The other day I was copied on a group email where the sender was passing along a video of someone or something named “Ted.”
Since it was (Throwback) Thursday, I thought a frequent-flyer friend was sharing a video of United Airlines failed attempt at creating a low-cost, spinoff airline back in 2004.
Then I thought it was a humorous clip of the talking teddy bear from the 2012 movie of the same name.
Much to my dismay, it was a clip of some motivational speaker pontificating on how to simplify my workday.
Those of you who know me, or follow my ramblings, know that I lump all motivational speakers into one category – charlatans. They are nothing more than modern day snake oil salesmen making a fortune off those willing to shell out a couple hundred bucks to go see them in person in order to feel warm and fuzzy for 90 minutes.
My first experience with one of these charlatans came back when I was working at Commonwealth Telephone (now Frontier Communications) back in the 1990’s. The ex-Revlon executive turned telephone company CEO, Michael Gottdenker, decided that all employees should spend a few days in a hotel ballroom listening to Lou Tice and other speakers from The Pacific Institute.
When word of this mandatory, “life changing” event began to circulate throughout the company and schedules of who had to go when were posted, I set out on a rebellious quest.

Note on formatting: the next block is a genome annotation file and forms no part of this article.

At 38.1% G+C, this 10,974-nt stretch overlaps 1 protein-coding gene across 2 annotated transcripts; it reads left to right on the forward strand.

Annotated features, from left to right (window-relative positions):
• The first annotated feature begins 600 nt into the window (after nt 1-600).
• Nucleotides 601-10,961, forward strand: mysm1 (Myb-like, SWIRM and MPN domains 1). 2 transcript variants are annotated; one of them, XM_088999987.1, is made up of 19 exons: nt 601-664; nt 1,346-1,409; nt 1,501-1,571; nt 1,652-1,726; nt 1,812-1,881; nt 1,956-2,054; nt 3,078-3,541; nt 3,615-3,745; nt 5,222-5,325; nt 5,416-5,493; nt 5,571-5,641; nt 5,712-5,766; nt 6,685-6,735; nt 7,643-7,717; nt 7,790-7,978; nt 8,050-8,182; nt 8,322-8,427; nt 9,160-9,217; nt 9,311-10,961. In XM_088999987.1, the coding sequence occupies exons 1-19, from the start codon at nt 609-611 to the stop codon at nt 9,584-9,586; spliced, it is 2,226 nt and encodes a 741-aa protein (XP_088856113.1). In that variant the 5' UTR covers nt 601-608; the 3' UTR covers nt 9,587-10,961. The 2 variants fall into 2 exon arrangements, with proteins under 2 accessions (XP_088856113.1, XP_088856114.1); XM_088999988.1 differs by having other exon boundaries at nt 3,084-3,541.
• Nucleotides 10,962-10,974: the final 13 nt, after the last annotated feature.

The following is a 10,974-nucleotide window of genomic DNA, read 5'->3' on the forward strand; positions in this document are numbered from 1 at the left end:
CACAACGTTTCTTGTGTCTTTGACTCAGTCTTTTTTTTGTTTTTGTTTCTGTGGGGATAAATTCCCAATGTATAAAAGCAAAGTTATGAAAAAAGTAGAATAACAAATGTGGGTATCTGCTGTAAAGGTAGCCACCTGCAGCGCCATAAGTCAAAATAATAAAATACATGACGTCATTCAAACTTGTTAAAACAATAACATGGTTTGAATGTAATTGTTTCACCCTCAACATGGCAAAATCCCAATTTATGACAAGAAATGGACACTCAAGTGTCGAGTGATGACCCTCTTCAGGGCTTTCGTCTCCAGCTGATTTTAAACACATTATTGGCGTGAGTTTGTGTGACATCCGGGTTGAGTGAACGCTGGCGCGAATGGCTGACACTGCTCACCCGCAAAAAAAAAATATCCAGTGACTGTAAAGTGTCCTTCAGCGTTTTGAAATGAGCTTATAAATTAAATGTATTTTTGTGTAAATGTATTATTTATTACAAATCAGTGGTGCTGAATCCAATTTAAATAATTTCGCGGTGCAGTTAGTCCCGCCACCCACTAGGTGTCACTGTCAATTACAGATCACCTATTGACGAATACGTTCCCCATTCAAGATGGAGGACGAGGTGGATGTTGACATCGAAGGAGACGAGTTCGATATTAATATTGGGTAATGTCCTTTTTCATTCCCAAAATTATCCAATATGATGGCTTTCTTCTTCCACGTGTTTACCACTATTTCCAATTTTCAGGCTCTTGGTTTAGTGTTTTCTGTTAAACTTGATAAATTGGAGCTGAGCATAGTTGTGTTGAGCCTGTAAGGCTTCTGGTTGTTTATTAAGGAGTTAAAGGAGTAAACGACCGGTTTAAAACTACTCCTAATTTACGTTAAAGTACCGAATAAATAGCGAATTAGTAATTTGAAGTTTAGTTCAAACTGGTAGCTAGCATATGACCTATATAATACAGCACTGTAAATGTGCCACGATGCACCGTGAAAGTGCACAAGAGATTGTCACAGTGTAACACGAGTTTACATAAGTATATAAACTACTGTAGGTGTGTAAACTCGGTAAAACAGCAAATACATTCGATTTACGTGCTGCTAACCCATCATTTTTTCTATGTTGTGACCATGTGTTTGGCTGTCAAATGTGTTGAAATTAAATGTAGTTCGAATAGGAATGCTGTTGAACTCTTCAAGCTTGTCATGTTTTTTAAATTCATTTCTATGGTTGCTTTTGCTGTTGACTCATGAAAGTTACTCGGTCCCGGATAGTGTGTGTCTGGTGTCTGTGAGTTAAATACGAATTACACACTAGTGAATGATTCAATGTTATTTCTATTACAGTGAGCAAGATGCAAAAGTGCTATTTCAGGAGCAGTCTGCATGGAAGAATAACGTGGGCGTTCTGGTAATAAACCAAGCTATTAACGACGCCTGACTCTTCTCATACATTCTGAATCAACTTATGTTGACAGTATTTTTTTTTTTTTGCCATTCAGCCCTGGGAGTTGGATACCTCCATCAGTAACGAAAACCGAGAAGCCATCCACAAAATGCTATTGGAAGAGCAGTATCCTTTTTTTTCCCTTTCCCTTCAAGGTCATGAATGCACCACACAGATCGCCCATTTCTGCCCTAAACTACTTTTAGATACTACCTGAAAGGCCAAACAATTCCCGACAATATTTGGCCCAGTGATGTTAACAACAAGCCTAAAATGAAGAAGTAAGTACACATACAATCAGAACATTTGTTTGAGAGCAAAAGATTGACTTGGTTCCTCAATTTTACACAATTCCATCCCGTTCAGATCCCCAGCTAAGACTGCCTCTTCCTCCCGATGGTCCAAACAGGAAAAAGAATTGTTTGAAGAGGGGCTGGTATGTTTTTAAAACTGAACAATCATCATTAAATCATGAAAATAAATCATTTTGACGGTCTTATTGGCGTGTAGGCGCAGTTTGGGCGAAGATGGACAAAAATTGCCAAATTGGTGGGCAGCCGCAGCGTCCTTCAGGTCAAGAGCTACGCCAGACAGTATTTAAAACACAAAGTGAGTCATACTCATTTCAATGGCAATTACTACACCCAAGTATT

I went to my supervisor and told her I wasn’t going to attend.
That didn’t go over very well.
I went to my supervisor’s manager and told her I wasn’t going to attend.
That didn’t fare well either.
I went to my supervisor’s manager’s manager and told him I wasn’t going to attend
That’s when I was told, “you go or you get fired.”
Not wanting to give up my $12.50 an hour job, I sucked it up and joined the other company sheep at the Ramada every morning where coffee kept everyone awake while the snake oil salespeople droned on. At lunch time instead of eating a soggy sandwich, I went to my car and went home, ditching the rest of the day.
This went on for three days.
I wasn’t the only disgruntled schmo at 100 CTE Drive. The grunts and groans were heard throughout the company – not about the program per se, but about the mandatory requirement that went along with it.
Let’s face it, there are always going to be those individuals who enjoy listening to people like the now-deceased Lou Tice, Dave Ramsey or Tony Robbins who’s net worth soared to $480 million thanks to those who feel they need someone to inspire or motivate them in life.
People who enjoy those types of programs should sign up for them and enjoy every second they spend. Those, like me, who don’t want to drink the miracle cure they’re selling, should not be forced into watching their modern day medicine show.
I had a discussion with a very dear friend of mine, and fellow eCommerce store owner, the other day who shares my opinion. We both had no clue who or what “Ted” was, but I said it was some kind of motivational speaker thing. What she said next had profound meaning, and I’ll leave you with her words that pretty much sum up my (our) opinion of these life coaches:
“The best motivational speaker to teach anyone anything is a person who actually worked the job, ate the job and breathed the job.”
I couldn’t have said it better myself.